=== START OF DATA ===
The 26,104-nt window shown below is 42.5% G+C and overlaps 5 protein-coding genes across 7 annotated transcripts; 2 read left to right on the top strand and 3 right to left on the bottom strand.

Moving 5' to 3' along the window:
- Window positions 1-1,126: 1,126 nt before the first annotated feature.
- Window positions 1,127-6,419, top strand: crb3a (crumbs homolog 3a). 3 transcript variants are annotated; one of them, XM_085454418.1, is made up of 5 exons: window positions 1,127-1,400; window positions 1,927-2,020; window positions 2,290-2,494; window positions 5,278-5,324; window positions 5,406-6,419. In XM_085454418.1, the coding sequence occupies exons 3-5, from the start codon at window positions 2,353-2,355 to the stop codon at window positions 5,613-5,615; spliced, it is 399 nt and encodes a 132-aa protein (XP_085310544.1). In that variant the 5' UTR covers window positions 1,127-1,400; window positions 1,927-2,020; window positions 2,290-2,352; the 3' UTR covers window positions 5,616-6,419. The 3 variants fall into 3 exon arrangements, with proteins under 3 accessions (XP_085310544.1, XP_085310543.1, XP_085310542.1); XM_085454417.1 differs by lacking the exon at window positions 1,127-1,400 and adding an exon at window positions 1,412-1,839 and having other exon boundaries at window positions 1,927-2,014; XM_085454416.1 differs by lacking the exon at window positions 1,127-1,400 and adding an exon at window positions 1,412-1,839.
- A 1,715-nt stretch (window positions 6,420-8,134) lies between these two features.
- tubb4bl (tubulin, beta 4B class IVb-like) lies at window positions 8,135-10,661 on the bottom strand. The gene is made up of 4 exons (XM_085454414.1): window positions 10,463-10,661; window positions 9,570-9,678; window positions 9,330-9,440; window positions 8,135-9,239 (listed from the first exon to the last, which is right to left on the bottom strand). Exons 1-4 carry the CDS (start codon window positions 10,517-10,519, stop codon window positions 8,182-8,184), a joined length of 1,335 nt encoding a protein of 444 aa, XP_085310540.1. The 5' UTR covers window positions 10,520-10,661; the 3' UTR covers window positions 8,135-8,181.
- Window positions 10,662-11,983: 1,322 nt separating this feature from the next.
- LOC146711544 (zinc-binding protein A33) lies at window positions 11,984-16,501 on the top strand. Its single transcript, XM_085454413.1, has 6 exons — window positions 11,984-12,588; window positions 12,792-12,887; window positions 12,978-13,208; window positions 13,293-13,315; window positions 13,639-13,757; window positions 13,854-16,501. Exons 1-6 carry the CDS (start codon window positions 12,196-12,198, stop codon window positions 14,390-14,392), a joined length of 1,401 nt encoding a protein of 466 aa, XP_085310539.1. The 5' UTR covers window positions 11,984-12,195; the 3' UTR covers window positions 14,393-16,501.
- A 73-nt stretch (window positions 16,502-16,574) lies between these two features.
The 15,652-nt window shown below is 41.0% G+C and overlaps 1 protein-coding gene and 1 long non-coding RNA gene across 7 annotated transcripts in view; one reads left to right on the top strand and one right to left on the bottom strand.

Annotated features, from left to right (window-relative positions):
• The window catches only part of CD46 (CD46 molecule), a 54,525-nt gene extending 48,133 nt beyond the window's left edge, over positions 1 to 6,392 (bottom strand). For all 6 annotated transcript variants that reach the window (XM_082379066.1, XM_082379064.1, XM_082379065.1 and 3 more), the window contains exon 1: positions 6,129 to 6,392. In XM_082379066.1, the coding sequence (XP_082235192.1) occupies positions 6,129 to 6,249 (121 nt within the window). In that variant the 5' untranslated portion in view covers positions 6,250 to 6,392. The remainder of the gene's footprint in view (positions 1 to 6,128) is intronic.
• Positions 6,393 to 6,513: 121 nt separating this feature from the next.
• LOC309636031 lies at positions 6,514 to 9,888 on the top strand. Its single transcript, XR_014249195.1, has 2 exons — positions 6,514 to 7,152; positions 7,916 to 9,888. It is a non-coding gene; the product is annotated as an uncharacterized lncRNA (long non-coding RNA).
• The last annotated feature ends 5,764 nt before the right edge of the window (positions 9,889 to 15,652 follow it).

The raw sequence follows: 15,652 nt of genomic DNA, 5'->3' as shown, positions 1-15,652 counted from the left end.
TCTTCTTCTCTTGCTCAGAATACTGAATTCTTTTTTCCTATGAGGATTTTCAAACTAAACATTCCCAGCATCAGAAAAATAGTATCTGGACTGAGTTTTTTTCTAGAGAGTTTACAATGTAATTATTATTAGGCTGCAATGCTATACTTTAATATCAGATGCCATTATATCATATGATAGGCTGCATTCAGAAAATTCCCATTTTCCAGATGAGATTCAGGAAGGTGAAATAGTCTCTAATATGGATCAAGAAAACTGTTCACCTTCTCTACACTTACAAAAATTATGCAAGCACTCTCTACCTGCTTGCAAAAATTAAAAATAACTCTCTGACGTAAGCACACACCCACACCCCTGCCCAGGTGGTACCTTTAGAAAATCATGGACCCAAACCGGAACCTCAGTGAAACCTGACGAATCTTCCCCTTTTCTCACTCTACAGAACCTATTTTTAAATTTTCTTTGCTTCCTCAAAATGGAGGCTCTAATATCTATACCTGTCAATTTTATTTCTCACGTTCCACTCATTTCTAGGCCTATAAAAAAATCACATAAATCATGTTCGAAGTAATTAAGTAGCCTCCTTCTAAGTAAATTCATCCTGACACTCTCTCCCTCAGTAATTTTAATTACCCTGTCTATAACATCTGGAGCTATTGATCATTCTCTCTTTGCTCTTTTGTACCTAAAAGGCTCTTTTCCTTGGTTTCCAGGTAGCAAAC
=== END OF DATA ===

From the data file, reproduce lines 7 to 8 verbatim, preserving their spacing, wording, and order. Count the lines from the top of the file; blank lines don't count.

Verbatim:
- Window positions 10,662-11,983: 1,322 nt separating this feature from the next.
- LOC146711544 (zinc-binding protein A33) lies at window positions 11,984-16,501 on the top strand. Its single transcript, XM_085454413.1, has 6 exons — window positions 11,984-12,588; window positions 12,792-12,887; window positions 12,978-13,208; window positions 13,293-13,315; window positions 13,639-13,757; window positions 13,854-16,501. Exons 1-6 carry the CDS (start codon window positions 12,196-12,198, stop codon window positions 14,390-14,392), a joined length of 1,401 nt encoding a protein of 466 aa, XP_085310539.1. The 5' UTR covers window positions 11,984-12,195; the 3' UTR covers window positions 14,393-16,501.